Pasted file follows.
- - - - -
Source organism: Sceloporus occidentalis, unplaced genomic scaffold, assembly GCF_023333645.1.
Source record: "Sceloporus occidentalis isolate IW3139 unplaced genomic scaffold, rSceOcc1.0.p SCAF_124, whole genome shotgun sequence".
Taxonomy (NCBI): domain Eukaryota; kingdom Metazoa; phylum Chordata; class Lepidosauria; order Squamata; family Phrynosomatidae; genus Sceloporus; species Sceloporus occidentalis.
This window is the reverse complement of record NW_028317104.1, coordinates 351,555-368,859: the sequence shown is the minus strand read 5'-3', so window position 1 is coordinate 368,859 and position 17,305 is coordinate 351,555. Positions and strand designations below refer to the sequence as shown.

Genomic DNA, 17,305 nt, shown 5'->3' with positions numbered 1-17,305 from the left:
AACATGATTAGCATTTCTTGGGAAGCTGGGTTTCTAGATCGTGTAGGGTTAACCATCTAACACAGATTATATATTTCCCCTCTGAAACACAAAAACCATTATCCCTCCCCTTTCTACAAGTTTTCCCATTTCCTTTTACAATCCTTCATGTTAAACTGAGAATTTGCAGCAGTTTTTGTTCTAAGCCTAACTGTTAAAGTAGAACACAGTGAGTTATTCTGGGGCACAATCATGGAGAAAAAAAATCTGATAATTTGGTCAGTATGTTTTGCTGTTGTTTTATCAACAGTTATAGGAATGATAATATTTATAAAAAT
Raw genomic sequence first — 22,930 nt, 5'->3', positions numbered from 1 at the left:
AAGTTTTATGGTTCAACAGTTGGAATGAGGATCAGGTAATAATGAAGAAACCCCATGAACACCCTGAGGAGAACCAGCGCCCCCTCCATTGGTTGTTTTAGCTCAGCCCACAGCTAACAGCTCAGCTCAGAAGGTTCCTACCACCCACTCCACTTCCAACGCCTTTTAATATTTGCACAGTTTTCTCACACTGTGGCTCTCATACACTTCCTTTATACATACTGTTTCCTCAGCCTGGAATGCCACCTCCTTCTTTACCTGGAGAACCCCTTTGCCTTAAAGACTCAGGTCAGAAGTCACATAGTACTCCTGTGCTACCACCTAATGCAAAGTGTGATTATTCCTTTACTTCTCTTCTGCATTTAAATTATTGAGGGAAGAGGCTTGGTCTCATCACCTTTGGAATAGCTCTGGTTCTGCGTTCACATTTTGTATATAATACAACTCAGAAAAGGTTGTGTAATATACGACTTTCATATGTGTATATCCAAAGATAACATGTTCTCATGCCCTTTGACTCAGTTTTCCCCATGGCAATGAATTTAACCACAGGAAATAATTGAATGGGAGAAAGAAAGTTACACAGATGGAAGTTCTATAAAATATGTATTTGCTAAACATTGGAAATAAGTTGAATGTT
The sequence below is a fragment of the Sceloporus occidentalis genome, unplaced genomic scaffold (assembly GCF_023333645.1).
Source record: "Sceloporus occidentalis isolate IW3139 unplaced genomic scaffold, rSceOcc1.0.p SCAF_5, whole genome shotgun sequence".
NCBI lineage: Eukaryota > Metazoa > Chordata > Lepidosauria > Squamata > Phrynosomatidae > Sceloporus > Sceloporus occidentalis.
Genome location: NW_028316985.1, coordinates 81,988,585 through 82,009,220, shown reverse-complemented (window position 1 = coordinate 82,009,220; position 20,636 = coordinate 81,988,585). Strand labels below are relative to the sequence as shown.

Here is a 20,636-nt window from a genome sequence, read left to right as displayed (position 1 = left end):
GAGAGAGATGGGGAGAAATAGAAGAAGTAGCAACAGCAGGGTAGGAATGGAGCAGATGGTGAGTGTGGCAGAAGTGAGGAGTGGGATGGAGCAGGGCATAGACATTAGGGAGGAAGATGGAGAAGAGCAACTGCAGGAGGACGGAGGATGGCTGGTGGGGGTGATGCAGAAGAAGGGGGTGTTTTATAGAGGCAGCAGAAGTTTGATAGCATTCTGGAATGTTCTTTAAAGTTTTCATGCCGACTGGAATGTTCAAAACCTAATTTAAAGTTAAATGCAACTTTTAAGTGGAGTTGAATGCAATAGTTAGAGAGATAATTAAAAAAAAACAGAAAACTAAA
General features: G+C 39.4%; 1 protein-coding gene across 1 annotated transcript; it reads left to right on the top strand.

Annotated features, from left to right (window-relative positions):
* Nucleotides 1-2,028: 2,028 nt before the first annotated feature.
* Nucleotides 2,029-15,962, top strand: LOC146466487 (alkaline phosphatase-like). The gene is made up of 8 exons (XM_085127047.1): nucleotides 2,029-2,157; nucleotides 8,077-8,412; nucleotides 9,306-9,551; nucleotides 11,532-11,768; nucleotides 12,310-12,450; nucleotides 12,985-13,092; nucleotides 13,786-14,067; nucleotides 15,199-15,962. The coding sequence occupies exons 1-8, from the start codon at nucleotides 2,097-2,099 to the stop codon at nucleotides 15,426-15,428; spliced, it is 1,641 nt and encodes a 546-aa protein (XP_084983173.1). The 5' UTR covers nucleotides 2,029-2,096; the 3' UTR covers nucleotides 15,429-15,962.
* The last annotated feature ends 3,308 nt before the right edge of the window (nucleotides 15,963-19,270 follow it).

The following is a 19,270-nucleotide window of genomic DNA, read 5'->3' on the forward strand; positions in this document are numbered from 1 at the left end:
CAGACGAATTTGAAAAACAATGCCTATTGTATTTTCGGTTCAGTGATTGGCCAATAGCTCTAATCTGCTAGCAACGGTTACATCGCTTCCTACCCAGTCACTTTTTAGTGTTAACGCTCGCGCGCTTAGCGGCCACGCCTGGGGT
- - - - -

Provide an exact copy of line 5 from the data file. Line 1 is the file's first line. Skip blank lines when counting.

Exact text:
Genomic DNA, 17,305 nt, shown 5'->3' with positions numbered 1-17,305 from the left: